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New Mexico Politics

Economic relief package for New Mexico approved by state Senate

The New Mexico state seal on display at the capital in Santa Fe.
KOAT/ABC
The New Mexico state seal on display at the capital in Santa Fe.

SANTA FE, New Mexico — The New Mexico Senate pressed forward Wednesday with pandemic-related financial relief measures, including minimal-interest loans to small businesses that have been battered by the virus and emergency health restrictions.

The Democrat-led chamber overwhelmingly approved a trio of bills that also would offer tax breaks for restaurants and a temporary waiver on liquor license fees.

The bills now move to the state House for consideration. Gov. Michelle Lujan Grisham has signaled her willingness to approve broad relief measures amid aggressive public health restrictions placed on businesses by her administration.

A centerpiece bill from state Sen. Jacob Candelaria of Albuquerque would authorize loans of up to $150,000 to small businesses at sub-prime rates of less than 2% annual interest. It passed on a 35-3 vote with several senators recusing themselves from a vote because of ties to businesses that might apply for relief.

The bill allows a state trust fund to invest up to $500 million in loans to businesses with ownership ties to New Mexico — forsaking some traditional investments based on risks and returns.

The proposed policy builds on a more limited small business loan program last year that provided a total of about $40 million in loans of as much as $75,000 each. The new program would allow the loans to be refinanced at more favorable terms.

“The best thing we can hope for in terms of our recovery is that firms across the state begin to grow again, take risks, taking out loans, taking out credit to build, to invest, to grow, to employ more people, to make capital investments," Candelaria told a Senate panel earlier this week.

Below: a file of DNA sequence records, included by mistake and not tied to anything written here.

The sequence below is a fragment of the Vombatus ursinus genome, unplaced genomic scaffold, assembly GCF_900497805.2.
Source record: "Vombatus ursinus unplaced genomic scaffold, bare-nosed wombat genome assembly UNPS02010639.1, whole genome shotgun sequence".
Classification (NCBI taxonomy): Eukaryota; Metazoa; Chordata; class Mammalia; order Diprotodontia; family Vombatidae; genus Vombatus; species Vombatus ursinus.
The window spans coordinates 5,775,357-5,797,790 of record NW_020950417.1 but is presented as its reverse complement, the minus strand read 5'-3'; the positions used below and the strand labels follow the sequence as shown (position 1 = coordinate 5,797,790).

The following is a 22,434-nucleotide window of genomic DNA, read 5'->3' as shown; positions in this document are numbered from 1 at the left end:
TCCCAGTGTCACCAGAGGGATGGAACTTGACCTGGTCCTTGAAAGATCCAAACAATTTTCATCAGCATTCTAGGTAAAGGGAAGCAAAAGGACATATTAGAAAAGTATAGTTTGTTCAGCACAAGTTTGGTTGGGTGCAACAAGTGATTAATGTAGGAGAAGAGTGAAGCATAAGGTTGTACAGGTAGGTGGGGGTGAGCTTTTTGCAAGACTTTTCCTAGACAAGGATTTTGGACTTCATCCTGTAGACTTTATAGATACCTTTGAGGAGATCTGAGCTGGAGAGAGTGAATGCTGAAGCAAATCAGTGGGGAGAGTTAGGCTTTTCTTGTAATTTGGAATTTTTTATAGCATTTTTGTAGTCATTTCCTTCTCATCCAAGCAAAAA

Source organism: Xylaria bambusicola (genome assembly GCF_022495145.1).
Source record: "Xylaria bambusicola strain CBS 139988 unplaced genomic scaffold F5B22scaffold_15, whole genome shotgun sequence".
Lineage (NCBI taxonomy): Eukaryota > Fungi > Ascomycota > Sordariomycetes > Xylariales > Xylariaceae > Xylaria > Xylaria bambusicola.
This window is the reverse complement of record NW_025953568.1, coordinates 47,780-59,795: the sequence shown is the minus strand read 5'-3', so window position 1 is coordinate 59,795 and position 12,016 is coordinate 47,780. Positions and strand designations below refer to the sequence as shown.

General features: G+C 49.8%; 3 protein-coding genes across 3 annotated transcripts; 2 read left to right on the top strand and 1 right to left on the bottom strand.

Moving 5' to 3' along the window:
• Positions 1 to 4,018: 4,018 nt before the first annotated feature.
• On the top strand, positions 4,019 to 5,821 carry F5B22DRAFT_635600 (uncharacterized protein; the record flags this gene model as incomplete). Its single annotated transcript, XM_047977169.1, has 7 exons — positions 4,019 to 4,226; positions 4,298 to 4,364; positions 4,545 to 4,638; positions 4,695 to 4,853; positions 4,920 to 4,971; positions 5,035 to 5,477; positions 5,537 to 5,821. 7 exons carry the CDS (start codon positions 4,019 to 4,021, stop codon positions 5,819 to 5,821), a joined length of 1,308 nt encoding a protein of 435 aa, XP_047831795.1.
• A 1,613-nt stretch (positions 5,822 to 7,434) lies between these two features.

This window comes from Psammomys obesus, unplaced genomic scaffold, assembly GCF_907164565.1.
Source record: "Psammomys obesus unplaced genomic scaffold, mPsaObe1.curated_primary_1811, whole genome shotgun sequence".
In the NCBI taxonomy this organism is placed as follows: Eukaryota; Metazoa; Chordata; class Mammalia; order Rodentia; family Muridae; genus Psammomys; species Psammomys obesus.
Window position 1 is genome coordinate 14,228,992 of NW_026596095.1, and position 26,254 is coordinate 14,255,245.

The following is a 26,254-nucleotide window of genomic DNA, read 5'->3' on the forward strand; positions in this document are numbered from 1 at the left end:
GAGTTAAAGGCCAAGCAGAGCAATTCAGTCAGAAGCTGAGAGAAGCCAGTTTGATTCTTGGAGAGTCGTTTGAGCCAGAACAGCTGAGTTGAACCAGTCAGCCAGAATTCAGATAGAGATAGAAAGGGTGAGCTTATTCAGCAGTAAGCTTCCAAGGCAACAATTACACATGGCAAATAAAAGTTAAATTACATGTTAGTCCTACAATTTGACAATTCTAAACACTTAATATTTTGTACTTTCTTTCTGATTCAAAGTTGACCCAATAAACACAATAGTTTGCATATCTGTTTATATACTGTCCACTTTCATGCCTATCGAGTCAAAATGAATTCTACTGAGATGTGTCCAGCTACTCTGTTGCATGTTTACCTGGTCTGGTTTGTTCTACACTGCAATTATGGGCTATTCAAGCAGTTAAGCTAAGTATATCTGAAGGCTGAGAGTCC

The Legislature is racing against the clock during its 60-day session that ends March 20 to enact economic relief measures, amid uncertainty about a possible new round of direct federal aid to state and local governments.

A pending decision from the state Supreme Court could allow businesses to pursue compensation from the state in response to emergency health orders. In separately proposed legislation, lawmakers from both parties are calling for checks on the governor's emergency powers during pandemics.

Across much of the state, health restrictions have shut down entertainment venues including movie theaters, prohibit large public gatherings and limit access to indoor dining at restaurants. State health officials on Wednesday lifted a mandatory self-quarantine period for in-bound travelers.

The state Senate unanimously approved a proposal to provide a $600 tax rebate to working, low-income families and provide a tax break on business sales and services to food establishments such as restaurants, craft breweries and food trucks

A bill that would waive fees for all liquor licenses in the hard-hit hospitality industry won Senate approval on a 41-1 vote.

Republican Sen. Cliff Pirtle of Roswell warned that the relief bills won't resolve economic hardships linked to current public health orders and urged colleagues to “rein in the executive branch of government.”

“They're a Band-Aid on a pretty large wound,” Pirtle said. “The reality is we are still shut down."

New Mexico / News

Associated Press

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